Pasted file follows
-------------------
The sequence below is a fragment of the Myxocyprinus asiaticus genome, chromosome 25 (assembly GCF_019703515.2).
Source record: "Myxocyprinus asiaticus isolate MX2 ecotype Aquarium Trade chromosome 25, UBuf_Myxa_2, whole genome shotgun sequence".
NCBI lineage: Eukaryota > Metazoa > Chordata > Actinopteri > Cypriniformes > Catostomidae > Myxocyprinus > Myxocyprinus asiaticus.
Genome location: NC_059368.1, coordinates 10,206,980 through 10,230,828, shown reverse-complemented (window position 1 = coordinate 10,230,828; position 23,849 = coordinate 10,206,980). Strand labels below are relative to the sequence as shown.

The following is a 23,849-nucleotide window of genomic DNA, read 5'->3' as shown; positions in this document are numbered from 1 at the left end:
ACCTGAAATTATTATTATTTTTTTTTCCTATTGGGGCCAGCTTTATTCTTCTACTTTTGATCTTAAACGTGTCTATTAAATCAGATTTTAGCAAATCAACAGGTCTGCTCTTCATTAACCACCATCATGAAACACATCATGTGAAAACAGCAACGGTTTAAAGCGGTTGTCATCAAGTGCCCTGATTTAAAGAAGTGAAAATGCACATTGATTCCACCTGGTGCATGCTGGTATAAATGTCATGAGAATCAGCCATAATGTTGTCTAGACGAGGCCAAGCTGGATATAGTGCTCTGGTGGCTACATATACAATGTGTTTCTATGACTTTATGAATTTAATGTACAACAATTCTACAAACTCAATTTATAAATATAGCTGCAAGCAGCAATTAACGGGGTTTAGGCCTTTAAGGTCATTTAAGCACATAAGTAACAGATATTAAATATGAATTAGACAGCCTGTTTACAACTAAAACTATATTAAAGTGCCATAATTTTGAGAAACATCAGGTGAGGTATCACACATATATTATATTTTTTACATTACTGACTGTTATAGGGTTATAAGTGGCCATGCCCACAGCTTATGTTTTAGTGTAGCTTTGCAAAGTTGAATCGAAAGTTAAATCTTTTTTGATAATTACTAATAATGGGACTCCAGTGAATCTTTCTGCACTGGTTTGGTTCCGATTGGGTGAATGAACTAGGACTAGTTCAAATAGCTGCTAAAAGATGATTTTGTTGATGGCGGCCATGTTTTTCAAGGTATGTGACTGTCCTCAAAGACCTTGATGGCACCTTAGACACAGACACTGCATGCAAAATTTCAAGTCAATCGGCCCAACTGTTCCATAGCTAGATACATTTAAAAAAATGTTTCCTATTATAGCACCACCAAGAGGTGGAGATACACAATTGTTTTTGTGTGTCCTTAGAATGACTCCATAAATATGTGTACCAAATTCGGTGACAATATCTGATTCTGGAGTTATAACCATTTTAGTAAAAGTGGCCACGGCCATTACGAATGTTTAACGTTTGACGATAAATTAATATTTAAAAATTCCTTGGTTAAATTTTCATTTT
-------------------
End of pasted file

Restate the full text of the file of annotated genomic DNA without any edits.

The sequence below is a fragment of the Myxocyprinus asiaticus genome, chromosome 25 (assembly GCF_019703515.2).
Source record: "Myxocyprinus asiaticus isolate MX2 ecotype Aquarium Trade chromosome 25, UBuf_Myxa_2, whole genome shotgun sequence".
NCBI lineage: Eukaryota > Metazoa > Chordata > Actinopteri > Cypriniformes > Catostomidae > Myxocyprinus > Myxocyprinus asiaticus.
Genome location: NC_059368.1, coordinates 10,206,980 through 10,230,828, shown reverse-complemented (window position 1 = coordinate 10,230,828; position 23,849 = coordinate 10,206,980). Strand labels below are relative to the sequence as shown.

The following is a 23,849-nucleotide window of genomic DNA, read 5'->3' as shown; positions in this document are numbered from 1 at the left end:
ACCTGAAATTATTATTATTTTTTTTTCCTATTGGGGCCAGCTTTATTCTTCTACTTTTGATCTTAAACGTGTCTATTAAATCAGATTTTAGCAAATCAACAGGTCTGCTCTTCATTAACCACCATCATGAAACACATCATGTGAAAACAGCAACGGTTTAAAGCGGTTGTCATCAAGTGCCCTGATTTAAAGAAGTGAAAATGCACATTGATTCCACCTGGTGCATGCTGGTATAAATGTCATGAGAATCAGCCATAATGTTGTCTAGACGAGGCCAAGCTGGATATAGTGCTCTGGTGGCTACATATACAATGTGTTTCTATGACTTTATGAATTTAATGTACAACAATTCTACAAACTCAATTTATAAATATAGCTGCAAGCAGCAATTAACGGGGTTTAGGCCTTTAAGGTCATTTAAGCACATAAGTAACAGATATTAAATATGAATTAGACAGCCTGTTTACAACTAAAACTATATTAAAGTGCCATAATTTTGAGAAACATCAGGTGAGGTATCACACATATATTATATTTTTTACATTACTGACTGTTATAGGGTTATAAGTGGCCATGCCCACAGCTTATGTTTTAGTGTAGCTTTGCAAAGTTGAATCGAAAGTTAAATCTTTTTTGATAATTACTAATAATGGGACTCCAGTGAATCTTTCTGCACTGGTTTGGTTCCGATTGGGTGAATGAACTAGGACTAGTTCAAATAGCTGCTAAAAGATGATTTTGTTGATGGCGGCCATGTTTTTCAAGGTATGTGACTGTCCTCAAAGACCTTGATGGCACCTTAGACACAGACACTGCATGCAAAATTTCAAGTCAATCGGCCCAACTGTTCCATAGCTAGATACATTTAAAAAAATGTTTCCTATTATAGCACCACCAAGAGGTGGAGATACACAATTGTTTTTGTGTGTCCTTAGAATGACTCCATAAATATGTGTACCAAATTCGGTGACAATATCTGATTCTGGAGTTATAACCATTTTAGTAAAAGTGGCCACGGCCATTACGAATGTTTAACGTTTGACGATAAATTAATATTTAAAAATTCCTTGGTTAAATTTTCATTTT